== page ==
• Safe/Real/vulnerable - real with God and with each other. The extent to which we allow ourselves to be known determines my potential. We'll easily admit when we are wrong and be open about our weaknesses, failures, and mistakes. Lead out of our weakness rather than our strengths. It's in our weakness that God is made to be the strong one. Likewise, we’ll seek to develop a safe place to be ourselves, and learn what it means to be in Christ. 
  • Stories - we are built on stories, not facts, stats, or programs. We will emphasize the reshaping and redemption of our stories over getting a job done or building an organization. Likewise, we’ll create safe spaces for anyone to come and explore, discover, question, and contemplate how their story intersects with the story of redemption. 
  • Food/Table - our greatest ministry will take place around tables, not crowds. We’ll come around the Lord’s Table during our gatherings, and seek to be present with each other at the tables of our homes. We desire to slow down, put our phones away, and eat together more than the cultural average meal of 12 minutes. 
  • Sabbath rest / Limits - we'll regularly set aside periods in which we stop work and practice Sabbath rest. We will have sense of our emotional, relational, physical and spiritual capacities. As a result, we'll be OK with saying “no” to requests/opportunities rather than risk overextending yourself.
  • Lead out of our personal health - our marriage/singleness is a starting point for gospel renewal. Healthy marriage/singleness is a sign to the world and points to the love of Christ. 
  • Love and conflict - We’ll seek to love others well, learn new languages of love, speak clearly, listen deeply, and master controlling ourselves, not others. We won’t avoid difficult conversations and will seek to repair relationships (as much as it is possible) when they have been ruptured.
  • Family and community - we'll trumpet and promote the family unit as the building blocks of society. We’ll love children, and carve out space  for them in all we do, being especially present with them. We'll seek to promote community over individualism and welcome all into the family of God.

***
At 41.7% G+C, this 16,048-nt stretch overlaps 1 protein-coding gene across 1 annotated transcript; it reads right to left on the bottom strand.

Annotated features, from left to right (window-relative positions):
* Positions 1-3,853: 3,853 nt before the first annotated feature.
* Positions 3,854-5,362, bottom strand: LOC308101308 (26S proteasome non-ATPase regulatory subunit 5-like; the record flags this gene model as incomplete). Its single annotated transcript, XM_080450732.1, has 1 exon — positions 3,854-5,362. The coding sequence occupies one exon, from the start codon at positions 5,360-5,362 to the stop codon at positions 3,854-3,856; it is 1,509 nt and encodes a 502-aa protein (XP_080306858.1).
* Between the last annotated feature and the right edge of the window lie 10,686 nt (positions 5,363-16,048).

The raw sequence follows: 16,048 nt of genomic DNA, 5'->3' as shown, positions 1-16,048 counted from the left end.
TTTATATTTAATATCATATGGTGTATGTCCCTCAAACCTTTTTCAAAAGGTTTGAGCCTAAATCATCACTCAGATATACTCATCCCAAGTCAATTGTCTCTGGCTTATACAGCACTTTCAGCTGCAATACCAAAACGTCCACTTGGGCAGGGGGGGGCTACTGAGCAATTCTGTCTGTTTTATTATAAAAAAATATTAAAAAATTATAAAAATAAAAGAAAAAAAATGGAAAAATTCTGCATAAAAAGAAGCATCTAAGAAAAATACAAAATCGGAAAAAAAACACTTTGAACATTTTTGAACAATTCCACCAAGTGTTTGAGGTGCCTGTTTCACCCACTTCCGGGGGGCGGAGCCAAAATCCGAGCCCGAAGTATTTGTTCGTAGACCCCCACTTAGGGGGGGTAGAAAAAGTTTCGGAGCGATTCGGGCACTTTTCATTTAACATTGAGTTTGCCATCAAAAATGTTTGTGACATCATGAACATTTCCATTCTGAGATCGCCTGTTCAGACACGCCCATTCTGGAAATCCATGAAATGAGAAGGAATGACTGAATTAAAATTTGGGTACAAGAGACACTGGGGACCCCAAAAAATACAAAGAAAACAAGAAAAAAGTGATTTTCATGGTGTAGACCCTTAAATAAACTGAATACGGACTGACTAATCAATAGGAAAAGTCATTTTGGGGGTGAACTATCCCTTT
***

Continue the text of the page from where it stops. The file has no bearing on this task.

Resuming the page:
• Multiplication over addition - We believe that our mission is in the hands of each member of the body. As Rick Warren says, "a church's strength is not determined by her seating capacity but by her sending capacity.” As Jesus was sent, so are we. It’s not so much about what we do as a church, but what we set in motion. Therefore, we are a people in motion. We’ll seek to multiply disciples, leaders, and ultimately churches. 
  • Incarnational - being present where God has us, learning our neighborhoods, living amongst those different than us, pursuing justice, and making sense of the gospel in our contexts. 
  • Spiritual Gifts - We desire to see lives renewed, the church encouraged, and the city blessed, by the gifts and power of the Holy Spirit. The charismatic gifts are not to be kept within the walls of the church.  
  • FUN! - The process over the end goal - our dream must always be too big. As such, we’ll enjoy the process and have a ton of fun along the way. 
  1. White, James Emery. Meet Generation Z: Understanding and Reaching the New Post-Christian World (pp. 83-84). Baker Publishing Group. Kindle Edition. ↩︎